Case in point: I’m deaf. I’ve spent most of my life being told I can’t do a lot of things because of my disability. I guarantee you, it hasn’t stopped me from doing a single thing…except (maybe) hurt my chances of ever becoming the next “American Idol.” But I’ll be damned if I don’t sing off-key in my car anyway.
Make it public
Whether you choose to shout it from the rooftops or only tell your close friends, you need to tell other people about your goal. The mere act of saying your goal out loud makes it real. It’s a pretty big step.
If you keep a goal to yourself, it makes it easier to justify sleeping in when you should be getting up to run, or to stop at a fast-food joint when your secret goal is to eat nothing but healthy food for a month. If no one sees it, it didn’t happen – right? Riiiiiight. (Wink.)
Don’t fall into this trap. Tell other people about your goal. It can be one person you know intimately, or thousands of close-friends-you’ve-never-met reading your blog. Just tell someone.
Have a partner in crime…
Though the responsibility for achieving your goal falls on you, a partner in crime is critical. This, ideally, is a person who knows you well enough to distinguish between what you want and what you really need. They should be your drill-sergeant-head-cheerleader-psychotherapist. They should be the giver of both constructive criticism and anti-stress massages. They should be equally adept at saying “Quit being a baby” and “Aww, you poor baby.” This person will care about your goal just as much as you do, and will celebrate with you when you achieve it.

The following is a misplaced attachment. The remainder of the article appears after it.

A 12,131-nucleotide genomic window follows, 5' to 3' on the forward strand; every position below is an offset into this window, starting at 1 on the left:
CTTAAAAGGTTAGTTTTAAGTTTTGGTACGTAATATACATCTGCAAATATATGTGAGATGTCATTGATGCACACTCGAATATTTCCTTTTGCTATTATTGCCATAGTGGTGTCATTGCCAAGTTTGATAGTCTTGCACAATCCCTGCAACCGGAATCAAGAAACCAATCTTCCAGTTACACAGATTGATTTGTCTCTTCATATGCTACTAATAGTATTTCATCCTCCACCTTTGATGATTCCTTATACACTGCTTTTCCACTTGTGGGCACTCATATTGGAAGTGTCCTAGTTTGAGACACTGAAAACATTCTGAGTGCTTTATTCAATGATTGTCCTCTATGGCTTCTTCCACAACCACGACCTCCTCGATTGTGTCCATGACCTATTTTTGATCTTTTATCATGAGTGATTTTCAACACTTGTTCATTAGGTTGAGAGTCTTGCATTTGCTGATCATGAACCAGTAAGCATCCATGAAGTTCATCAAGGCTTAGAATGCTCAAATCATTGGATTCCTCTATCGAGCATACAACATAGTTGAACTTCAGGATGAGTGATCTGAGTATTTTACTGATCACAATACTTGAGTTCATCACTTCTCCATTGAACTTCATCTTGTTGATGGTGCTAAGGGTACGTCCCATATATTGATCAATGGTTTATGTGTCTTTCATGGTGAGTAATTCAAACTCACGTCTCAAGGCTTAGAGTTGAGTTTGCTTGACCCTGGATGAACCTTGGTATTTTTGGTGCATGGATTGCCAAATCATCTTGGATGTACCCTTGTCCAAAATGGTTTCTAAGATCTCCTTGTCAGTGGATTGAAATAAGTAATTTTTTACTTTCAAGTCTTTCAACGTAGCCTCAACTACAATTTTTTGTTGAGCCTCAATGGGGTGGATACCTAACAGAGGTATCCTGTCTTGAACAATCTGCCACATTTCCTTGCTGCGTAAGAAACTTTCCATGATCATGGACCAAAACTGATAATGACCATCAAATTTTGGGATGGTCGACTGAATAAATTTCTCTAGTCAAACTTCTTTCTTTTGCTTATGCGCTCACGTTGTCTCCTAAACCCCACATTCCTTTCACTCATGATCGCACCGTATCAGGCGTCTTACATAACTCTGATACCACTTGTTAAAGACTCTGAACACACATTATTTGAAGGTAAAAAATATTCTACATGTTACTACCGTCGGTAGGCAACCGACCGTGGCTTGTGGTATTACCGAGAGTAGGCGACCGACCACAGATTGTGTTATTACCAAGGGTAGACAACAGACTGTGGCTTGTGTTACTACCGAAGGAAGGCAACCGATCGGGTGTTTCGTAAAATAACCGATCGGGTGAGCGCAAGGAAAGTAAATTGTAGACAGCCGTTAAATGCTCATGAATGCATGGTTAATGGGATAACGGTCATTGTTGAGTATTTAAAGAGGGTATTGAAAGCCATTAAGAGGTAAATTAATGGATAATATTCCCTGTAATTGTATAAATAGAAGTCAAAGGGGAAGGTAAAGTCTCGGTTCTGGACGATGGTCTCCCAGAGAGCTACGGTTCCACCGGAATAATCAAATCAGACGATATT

(By the way, your partner in crime should be thanked often. And loudly. With baked goods and wine and hugs and anything else you can think of to show just how grateful you are.)
…and a nemesis.
It doesn’t matter what shape or form this takes, but when an opponent comes into the equation, your goal takes on a higher level of importance.
When I set my goal to do an Ironman triathlon, someone I admire responded with such incredulity I became even more inspired to do it, just to prove him wrong. Maybe your push will come from trying to meet or surpass another person’s level. Sometimes, you might be your own adversary. Self-doubt or negativity can be a powerful, destructive thing.
No matter what shape or form it takes, that struggle can inspire you to stick with your goal when things get hard. When you accomplish your goal, the victory will be even sweeter.
Celebrate like crazy.
Do a Snoopy Dance. Pop a bottle of champagne. Get a massage. Go on vacation. Treat yourself to a piece of chocolate cake. Drive around the block in your friend’s convertible as part of a mini-victory parade. Whatever it is that makes you feel like you finally took that dream and made it a reality…do it.
You’ve earned it.
This post comes from the witty and fabulous Susan Lacke, No Meat Athlete‘s Resident Triathlete. She likes long walks on the beach, rainy days, and cool mornings. Ironically enough, Susan lives in the 118-degree desert of Phoenix, Arizona. Check out her monthly column in Competitor Magazine, weekly blog on Competitor.com, and random thoughts on Twitter: @SusanLacke.
[image found over at Cid Tyer's blog]Posted by Emily Levenson | 3 comments